Sekuhara, or sexual harasssment, was not a problem in such a theater. There was really only one downside about this job, and it was that, sometimes the theater would rerun the same film so often, that eventually I could recall every line of, say, “Harajuku High School Student Sprees” (there weren’t that many lines, anyway). But I could reassure you, the actors therein were well over 18, that no sane person would ever believe those were really high school student sprees. Still, what is theater (or film) if you don’t have faith in things not real?

Sometimes there were porns that were obscure. Some of them were trying to be arty, and some of them really were. Occasionally there was one film that had a plot like those of Kieslowski’s La double vie de VĂ©ronique or Shunji Iwai’s Love Letter. There was even a film noir porn that was probably made in the late 1950s, with all the montage techniques that you could find in Battleship Potemkin, but had a plot set near the end of the Edo Bakufu era and colored by some chanbara scenes here and there! And if you still believed what I said, you would suspect if those were really gay porns. I had to say I was bewildered, too, when I was watching that very film, e.g. one nude 40-something aniki engaged in chanbara fights with a juicy (relatively so in that era) late 20-something. Perhaps the film tried to work on the level of metaphor. I just didn’t get it.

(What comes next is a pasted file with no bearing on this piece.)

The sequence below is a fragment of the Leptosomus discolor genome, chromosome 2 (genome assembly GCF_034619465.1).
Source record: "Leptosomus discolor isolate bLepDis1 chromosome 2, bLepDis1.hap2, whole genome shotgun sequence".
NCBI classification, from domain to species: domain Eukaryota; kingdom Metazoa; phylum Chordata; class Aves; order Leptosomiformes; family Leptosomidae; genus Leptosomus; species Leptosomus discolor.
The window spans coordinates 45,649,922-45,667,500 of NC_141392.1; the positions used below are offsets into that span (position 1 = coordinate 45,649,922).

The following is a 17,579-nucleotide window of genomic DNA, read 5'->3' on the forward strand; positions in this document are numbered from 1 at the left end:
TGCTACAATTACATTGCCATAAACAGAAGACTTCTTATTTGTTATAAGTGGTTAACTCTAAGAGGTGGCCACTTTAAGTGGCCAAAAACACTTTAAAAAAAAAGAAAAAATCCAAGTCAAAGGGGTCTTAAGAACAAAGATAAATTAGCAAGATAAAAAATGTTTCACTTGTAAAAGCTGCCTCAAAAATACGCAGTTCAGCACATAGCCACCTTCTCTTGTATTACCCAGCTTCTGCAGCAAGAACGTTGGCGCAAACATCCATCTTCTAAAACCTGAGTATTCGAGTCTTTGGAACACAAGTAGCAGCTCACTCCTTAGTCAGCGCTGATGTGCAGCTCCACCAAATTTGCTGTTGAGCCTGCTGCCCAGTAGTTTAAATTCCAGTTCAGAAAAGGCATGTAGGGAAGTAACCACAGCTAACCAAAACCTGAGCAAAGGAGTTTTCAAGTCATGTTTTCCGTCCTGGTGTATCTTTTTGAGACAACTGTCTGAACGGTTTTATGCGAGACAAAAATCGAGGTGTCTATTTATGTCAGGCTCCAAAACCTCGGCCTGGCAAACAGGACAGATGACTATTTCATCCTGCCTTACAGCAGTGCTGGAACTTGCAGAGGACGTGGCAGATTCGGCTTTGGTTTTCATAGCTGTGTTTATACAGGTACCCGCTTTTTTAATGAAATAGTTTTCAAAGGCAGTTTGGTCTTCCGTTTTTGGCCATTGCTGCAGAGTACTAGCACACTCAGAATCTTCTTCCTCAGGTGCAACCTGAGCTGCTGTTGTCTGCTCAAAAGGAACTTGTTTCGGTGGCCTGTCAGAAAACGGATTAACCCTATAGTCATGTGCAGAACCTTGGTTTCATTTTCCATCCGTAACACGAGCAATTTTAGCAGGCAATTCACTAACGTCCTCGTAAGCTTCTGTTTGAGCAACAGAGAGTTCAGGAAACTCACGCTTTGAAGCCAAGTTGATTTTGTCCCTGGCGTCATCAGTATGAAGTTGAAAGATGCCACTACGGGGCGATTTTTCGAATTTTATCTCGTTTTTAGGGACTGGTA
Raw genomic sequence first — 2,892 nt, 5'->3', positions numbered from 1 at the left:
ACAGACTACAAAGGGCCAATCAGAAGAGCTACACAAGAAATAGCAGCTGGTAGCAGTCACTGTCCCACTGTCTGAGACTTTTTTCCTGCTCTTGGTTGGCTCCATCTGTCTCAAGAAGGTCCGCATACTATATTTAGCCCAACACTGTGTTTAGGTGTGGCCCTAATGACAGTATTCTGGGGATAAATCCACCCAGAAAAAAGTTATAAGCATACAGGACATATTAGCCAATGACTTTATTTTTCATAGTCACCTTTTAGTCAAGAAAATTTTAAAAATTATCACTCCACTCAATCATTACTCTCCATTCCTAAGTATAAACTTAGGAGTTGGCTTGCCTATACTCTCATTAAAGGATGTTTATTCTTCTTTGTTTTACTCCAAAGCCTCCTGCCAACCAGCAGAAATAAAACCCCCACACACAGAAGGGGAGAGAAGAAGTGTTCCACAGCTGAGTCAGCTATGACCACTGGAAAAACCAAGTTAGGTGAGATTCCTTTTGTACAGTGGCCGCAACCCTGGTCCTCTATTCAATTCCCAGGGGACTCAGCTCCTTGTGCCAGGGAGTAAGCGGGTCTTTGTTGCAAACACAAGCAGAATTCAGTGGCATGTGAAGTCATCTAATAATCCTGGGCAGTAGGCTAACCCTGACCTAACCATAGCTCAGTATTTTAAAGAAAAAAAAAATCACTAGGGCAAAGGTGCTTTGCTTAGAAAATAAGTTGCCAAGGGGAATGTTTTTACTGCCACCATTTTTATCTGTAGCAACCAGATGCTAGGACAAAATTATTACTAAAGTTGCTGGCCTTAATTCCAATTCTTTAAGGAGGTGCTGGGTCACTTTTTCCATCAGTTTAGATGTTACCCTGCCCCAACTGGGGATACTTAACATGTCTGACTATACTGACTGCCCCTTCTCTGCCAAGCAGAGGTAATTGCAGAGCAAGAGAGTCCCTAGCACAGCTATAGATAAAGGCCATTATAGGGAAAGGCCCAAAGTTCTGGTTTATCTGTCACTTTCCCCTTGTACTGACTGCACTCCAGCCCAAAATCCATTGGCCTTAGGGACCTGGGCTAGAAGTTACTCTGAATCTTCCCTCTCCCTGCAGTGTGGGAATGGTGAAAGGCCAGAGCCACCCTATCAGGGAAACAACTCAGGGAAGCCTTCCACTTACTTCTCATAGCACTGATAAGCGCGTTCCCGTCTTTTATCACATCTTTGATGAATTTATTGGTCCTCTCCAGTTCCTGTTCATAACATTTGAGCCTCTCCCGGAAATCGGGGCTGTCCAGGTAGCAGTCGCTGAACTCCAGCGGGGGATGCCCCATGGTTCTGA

At this point you might wonder how I reacted to the scenes in the theatre. You know what I mean by that. I wouldn’t say I didn’t see anything, but I didn’t care much either.

There weren’t many young people that frequented such a theater. Pink movies were already in decline when I was in Japan. Naturally I didn’t expect to get to know anyone either. There was once, though, that I met a university student (claiming he studied at Waseda) there. He was totally out of that place, as he didn’t seem to blend in well the toilet scene there. He visited there a few times and eventually we exchanged snail mail addresses.

I worked there as a Friday usher for around 4 months. Later a fellow exchange student referred a Lawson job to me. I had memorized enough film lines, and the timing was good for a change. For some unknown reasons, I still wrote New Year cards to the university student. I never received his card in return until last Christmas. Then I received a beautifully printed card. It was a wedding invitation, with his name on it. With a woman.

There was no point to go to the wedding, as I didn’t really know him. Still I wrote him a thank-you card, thanking him for inviting me and wishing them well. Writing that card, somehow I felt a little sadness inside, as if I missed or lost something.

Ah, atashi tachi no fiaresu na seishun jidai (we girls’ fearless youth).